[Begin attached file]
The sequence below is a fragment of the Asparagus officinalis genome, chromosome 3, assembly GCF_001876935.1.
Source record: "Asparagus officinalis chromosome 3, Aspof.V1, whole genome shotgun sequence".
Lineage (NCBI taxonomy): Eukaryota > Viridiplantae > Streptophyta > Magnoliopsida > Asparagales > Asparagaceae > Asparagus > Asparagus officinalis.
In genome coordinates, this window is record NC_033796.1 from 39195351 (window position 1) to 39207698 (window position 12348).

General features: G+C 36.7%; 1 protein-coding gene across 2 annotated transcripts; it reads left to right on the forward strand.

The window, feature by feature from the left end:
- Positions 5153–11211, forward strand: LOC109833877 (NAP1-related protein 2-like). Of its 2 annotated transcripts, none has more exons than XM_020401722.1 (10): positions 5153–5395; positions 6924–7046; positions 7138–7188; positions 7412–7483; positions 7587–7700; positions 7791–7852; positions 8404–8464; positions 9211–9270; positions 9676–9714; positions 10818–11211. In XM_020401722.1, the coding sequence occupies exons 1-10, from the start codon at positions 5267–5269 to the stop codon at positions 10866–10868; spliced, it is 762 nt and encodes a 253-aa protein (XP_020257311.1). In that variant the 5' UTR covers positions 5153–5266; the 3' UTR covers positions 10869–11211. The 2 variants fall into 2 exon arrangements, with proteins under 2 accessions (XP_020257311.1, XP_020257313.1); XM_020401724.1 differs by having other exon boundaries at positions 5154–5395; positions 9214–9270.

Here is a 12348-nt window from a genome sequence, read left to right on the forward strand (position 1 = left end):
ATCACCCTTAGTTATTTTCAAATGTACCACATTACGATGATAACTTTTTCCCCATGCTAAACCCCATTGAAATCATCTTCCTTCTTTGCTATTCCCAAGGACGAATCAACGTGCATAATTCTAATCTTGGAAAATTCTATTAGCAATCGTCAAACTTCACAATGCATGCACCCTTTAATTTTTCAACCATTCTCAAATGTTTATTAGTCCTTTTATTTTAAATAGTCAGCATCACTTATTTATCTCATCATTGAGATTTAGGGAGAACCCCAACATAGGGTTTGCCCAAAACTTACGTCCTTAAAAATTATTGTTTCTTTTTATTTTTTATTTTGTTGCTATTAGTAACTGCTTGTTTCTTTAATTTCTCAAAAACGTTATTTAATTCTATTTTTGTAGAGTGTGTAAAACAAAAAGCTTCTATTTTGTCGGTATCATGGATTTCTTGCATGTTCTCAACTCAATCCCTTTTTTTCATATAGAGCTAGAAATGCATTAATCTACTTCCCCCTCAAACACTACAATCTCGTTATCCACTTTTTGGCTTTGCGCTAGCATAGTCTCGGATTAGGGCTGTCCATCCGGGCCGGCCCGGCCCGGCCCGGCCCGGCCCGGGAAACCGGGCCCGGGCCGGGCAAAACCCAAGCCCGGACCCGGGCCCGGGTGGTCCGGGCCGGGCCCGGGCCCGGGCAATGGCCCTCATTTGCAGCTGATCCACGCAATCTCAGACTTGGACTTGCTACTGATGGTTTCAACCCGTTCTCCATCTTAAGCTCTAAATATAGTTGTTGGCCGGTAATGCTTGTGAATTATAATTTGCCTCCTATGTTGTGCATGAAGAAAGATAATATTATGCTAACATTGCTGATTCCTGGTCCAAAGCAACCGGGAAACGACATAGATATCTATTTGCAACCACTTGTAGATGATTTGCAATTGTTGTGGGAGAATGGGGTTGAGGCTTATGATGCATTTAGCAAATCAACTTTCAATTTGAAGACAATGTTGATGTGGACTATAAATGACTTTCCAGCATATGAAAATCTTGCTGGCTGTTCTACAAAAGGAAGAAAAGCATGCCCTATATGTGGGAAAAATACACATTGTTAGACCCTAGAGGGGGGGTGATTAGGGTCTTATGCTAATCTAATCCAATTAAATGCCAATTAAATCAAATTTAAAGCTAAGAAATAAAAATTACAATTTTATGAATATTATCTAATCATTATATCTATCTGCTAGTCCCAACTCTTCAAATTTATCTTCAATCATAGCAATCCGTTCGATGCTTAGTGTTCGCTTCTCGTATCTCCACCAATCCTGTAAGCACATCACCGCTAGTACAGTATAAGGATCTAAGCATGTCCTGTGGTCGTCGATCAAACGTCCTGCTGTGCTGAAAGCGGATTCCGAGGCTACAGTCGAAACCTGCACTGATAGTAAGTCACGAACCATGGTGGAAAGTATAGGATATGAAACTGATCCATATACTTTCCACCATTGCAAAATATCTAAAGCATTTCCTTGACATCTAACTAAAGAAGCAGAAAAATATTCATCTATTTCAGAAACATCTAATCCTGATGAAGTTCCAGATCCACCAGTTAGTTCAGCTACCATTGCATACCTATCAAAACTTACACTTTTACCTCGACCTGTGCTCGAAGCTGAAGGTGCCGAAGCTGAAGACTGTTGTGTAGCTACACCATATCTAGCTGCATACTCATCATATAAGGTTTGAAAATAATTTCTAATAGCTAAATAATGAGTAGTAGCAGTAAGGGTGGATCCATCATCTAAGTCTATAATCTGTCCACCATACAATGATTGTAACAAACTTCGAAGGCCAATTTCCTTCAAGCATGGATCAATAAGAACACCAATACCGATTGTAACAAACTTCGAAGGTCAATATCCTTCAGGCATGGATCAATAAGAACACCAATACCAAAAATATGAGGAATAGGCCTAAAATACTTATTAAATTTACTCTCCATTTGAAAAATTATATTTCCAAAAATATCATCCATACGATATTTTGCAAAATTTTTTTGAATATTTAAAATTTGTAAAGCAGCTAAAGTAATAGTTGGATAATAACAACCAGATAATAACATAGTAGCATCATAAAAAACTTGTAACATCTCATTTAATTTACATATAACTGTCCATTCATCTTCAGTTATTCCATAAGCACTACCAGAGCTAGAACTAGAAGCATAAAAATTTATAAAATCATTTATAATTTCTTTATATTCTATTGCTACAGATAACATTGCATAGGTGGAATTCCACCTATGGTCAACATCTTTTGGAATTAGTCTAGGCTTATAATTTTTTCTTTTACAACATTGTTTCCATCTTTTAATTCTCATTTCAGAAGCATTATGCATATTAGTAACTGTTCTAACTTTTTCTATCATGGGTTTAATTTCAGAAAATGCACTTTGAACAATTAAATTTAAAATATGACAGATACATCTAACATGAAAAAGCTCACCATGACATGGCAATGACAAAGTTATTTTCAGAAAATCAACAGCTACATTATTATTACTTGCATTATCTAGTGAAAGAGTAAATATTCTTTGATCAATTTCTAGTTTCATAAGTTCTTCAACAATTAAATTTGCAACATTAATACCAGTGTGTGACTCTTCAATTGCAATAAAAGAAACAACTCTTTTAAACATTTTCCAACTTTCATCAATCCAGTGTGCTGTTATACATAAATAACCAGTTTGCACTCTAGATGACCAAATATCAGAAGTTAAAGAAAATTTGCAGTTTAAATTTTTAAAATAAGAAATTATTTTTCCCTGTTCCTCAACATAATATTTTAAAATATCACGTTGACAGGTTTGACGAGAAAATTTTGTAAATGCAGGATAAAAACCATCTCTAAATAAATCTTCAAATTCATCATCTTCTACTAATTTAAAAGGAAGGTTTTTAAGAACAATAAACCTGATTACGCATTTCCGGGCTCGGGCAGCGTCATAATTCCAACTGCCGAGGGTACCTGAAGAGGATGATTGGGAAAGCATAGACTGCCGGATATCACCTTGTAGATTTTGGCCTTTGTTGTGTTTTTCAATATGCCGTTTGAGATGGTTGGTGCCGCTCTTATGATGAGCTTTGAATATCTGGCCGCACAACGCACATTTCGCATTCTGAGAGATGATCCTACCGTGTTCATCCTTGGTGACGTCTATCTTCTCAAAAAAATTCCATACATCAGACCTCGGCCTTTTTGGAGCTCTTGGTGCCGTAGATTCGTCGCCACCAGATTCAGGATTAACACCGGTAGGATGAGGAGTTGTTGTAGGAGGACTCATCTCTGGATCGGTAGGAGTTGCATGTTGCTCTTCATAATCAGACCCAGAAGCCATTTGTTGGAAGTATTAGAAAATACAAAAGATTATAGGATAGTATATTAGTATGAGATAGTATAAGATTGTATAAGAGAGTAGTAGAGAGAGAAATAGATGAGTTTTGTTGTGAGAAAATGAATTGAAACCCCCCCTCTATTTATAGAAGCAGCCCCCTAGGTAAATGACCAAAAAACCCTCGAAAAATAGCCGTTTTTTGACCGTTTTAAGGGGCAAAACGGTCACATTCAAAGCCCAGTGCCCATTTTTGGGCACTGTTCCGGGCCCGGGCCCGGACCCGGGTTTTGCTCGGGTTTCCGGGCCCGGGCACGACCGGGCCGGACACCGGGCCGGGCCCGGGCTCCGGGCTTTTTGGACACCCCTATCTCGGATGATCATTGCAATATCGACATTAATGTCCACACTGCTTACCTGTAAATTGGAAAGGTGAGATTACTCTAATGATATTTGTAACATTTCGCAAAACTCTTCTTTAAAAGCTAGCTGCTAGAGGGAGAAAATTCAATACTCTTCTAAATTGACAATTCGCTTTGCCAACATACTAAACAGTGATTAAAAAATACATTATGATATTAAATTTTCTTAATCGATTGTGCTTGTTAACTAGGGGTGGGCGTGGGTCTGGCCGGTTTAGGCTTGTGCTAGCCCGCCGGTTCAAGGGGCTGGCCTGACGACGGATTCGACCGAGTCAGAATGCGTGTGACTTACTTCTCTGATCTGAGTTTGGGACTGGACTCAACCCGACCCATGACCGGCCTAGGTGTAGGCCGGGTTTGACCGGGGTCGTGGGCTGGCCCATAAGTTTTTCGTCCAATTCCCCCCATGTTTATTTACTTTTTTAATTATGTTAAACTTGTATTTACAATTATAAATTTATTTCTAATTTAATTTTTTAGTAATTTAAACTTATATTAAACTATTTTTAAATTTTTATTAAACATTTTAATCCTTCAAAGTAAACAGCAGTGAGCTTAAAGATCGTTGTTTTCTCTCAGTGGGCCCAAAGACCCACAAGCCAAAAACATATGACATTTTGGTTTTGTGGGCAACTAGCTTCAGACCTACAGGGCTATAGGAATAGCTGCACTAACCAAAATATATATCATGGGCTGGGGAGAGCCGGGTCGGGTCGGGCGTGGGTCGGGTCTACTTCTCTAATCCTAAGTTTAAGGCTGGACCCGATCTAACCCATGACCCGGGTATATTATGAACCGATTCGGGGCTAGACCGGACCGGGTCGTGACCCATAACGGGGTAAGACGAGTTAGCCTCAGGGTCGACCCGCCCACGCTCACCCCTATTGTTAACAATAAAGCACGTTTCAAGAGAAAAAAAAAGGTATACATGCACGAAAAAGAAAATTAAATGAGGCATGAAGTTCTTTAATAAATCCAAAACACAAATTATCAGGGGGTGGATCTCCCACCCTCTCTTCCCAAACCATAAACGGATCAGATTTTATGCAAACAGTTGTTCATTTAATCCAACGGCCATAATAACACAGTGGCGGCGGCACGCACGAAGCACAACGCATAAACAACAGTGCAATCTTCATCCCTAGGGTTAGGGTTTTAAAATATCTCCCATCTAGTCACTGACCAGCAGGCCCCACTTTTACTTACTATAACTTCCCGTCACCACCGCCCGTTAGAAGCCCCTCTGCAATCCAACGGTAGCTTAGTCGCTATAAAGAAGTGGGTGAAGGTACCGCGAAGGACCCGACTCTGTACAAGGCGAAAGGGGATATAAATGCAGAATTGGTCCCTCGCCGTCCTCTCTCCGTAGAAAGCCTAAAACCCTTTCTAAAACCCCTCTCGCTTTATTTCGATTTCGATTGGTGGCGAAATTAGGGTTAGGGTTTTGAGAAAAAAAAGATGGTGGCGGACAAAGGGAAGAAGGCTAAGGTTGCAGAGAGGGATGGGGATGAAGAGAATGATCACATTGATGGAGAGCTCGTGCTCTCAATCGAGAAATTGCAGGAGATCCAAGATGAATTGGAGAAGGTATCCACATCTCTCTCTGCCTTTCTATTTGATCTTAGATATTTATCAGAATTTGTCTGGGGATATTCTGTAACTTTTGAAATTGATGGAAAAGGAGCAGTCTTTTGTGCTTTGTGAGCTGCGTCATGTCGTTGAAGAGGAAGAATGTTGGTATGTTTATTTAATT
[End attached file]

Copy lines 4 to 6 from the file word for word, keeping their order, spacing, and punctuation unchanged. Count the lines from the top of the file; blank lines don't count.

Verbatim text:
In genome coordinates, this window is record NC_033796.1 from 39195351 (window position 1) to 39207698 (window position 12348).

General features: G+C 36.7%; 1 protein-coding gene across 2 annotated transcripts; it reads left to right on the forward strand.

The window, feature by feature from the left end: